Michigan GOP discusses 2020 election; next year's primary
Michigan Republican Party leadership discussed several topics from the 2020 election to plans for next year’s presidential primary during a press conference Thursday morning.
The party called reporters to its new Lansing offices to discuss recently renewed interest in a voter registration probe that took place in Muskegon during the 2020 election cycle.
According to a report from the Muskegon police obtained by Michigan Public Radio via the Freedom of Information Act, an investigation began when City of Muskegon Clerk Ann Meisch alerted authorities to suspected fraud on absentee voter registration forms.
The report says Meisch’s office received several forms that included errors like non-existent addresses and invalid phone numbers. The police report says those forms had been turned in by a canvasser for the group, GBI Strategies. It appears to be similar to what happened with petition signatures last year.
Police seized 42 forms suspected to be fraudulent. The state police also got involved before handing the investigation off to the FBI in March, 2021.
“The primary individuals in the matter were believed to have left Michigan at this time, the employer GBI Strategies was based in Tennessee, and the organization was in operation in multiple states,” Michigan Attorney General spokesperson Danny Wimmer said in an email explaining the handoff.
Despite the continued investigation, the MIGOP is using new articles from the conservative platform, the Gateway Pundit, to claim evidence of corruption. The Gateway Pundit has published falsehoods about the 2020 election and other misinformation.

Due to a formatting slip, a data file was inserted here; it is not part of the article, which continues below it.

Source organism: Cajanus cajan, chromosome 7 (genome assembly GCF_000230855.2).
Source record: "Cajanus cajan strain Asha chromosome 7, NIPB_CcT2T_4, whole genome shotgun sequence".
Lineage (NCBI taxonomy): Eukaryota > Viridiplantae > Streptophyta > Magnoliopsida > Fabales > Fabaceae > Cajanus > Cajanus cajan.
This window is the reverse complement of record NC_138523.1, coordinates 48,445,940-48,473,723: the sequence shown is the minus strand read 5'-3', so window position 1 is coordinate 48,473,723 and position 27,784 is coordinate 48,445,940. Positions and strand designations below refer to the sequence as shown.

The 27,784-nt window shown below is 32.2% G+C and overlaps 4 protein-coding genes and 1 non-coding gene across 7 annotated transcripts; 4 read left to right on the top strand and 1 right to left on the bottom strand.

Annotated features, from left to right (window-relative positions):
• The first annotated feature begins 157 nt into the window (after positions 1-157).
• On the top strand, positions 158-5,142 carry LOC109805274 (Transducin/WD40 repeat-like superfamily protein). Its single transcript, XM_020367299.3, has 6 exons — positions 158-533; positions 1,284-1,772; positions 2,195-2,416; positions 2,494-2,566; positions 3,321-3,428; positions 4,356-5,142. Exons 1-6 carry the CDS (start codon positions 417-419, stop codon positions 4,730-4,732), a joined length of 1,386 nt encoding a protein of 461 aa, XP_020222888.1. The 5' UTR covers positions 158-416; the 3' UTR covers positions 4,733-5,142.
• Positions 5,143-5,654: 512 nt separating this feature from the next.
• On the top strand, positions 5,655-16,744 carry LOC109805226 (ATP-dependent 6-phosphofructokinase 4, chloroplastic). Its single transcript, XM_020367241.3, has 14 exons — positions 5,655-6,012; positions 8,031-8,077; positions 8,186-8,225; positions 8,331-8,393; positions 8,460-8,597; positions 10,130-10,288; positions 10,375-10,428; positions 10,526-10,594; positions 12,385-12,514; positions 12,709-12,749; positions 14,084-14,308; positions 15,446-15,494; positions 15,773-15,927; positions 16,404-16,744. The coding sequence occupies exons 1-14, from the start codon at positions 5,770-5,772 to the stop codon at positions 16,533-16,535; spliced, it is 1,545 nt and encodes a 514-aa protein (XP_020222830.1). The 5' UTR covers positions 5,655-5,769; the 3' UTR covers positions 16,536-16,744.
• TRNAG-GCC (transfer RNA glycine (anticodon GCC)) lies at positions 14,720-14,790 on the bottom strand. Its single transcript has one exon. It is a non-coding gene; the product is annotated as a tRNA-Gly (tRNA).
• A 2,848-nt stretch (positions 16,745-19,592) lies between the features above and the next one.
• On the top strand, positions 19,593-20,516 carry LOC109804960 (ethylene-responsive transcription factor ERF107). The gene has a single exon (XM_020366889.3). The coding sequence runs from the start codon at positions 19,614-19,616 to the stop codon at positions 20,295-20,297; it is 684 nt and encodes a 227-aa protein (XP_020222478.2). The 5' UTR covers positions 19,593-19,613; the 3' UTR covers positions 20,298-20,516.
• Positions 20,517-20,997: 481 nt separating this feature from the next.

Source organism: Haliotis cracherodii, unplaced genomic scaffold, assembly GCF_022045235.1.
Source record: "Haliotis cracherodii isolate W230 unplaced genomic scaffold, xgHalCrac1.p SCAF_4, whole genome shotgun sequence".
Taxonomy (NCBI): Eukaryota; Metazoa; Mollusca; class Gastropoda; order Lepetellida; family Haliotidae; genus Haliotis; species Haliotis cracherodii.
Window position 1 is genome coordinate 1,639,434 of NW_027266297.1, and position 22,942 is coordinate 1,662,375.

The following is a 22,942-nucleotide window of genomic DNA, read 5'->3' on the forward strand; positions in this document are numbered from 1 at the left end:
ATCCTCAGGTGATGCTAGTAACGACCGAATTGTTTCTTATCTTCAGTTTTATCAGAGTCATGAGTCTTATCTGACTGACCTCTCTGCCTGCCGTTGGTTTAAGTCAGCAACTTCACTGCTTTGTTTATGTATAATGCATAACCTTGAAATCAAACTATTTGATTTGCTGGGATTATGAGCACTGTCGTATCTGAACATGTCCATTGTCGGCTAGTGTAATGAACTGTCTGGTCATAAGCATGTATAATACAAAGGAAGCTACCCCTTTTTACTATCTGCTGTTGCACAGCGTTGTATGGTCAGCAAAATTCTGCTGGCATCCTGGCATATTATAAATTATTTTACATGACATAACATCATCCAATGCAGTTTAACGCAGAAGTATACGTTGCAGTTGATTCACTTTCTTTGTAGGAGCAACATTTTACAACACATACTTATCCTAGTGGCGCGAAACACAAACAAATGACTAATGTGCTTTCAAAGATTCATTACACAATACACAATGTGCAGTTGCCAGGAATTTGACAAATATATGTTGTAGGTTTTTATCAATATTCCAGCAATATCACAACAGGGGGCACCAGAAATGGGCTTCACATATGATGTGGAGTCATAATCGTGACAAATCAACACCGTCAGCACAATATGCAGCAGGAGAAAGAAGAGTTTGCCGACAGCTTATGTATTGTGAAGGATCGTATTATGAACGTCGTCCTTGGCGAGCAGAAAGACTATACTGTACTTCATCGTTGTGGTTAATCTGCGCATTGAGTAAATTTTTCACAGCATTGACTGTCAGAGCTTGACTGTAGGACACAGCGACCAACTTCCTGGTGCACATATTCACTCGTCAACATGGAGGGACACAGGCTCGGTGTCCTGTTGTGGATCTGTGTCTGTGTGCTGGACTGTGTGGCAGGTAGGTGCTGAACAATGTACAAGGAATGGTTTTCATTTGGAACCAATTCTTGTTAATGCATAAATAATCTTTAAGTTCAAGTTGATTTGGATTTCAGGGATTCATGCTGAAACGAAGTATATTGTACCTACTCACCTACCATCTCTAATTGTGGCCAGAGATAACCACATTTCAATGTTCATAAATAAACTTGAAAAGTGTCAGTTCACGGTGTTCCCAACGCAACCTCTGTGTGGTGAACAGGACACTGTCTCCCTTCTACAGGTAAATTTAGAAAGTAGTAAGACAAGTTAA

The FBI declined to comment on the Muskegon investigation.
There’s no evidence anyone successfully registered or fraudulently voted as a result of the alleged attempt to submit faulty registration forms.
Election results in the 2020 election have been confirmed by several dozen audits and investigations, including one led by Republican Senator Ed McBroom (R-Vulcan).
Still, he argued the Muskegon investigation is worth a deeper dive. He warned dismissing concerns as crazy only fuels conspiracy theories, saying the FBI is taking too long to investigate.
“We need answers about why it has. The other thing though, that people should recognize, is that this is not tantamount or evidence that the election itself is stolen,” McBroom said.
Outside of highlighting “smoke” around the Muskegon case, MIGOP party leadership gave an update on its plans for handling the state’s presidential primary election next year.
Chair Kristina Karamo said the party is close to finalizing a plan that would allow the party to keep all of its delegates to the Republican National Convention next year.
That’s after a new state law moved Michigan’s presidential primary election up to February, in violation of the Republican National Committee’s rules.
The change threatened to penalize the state party’s representation at the convention, possibly taking it from 55 to 12 delegates.
Karamo said she’s been working with the national committee on a hybrid plan to avoid that.
“We have the primary election and a convention model. So, it’s very unique but it was necessary to protect the voters statewide, the Republican voters statewide, to make sure they have a say and make sure that we actually fully have a say at the RNC convention in July,” Karamo said.
Karamo added she hopes to announce plan specifics in the coming weeks.
The DNC’s deadline for states to finalize their plans is October 1.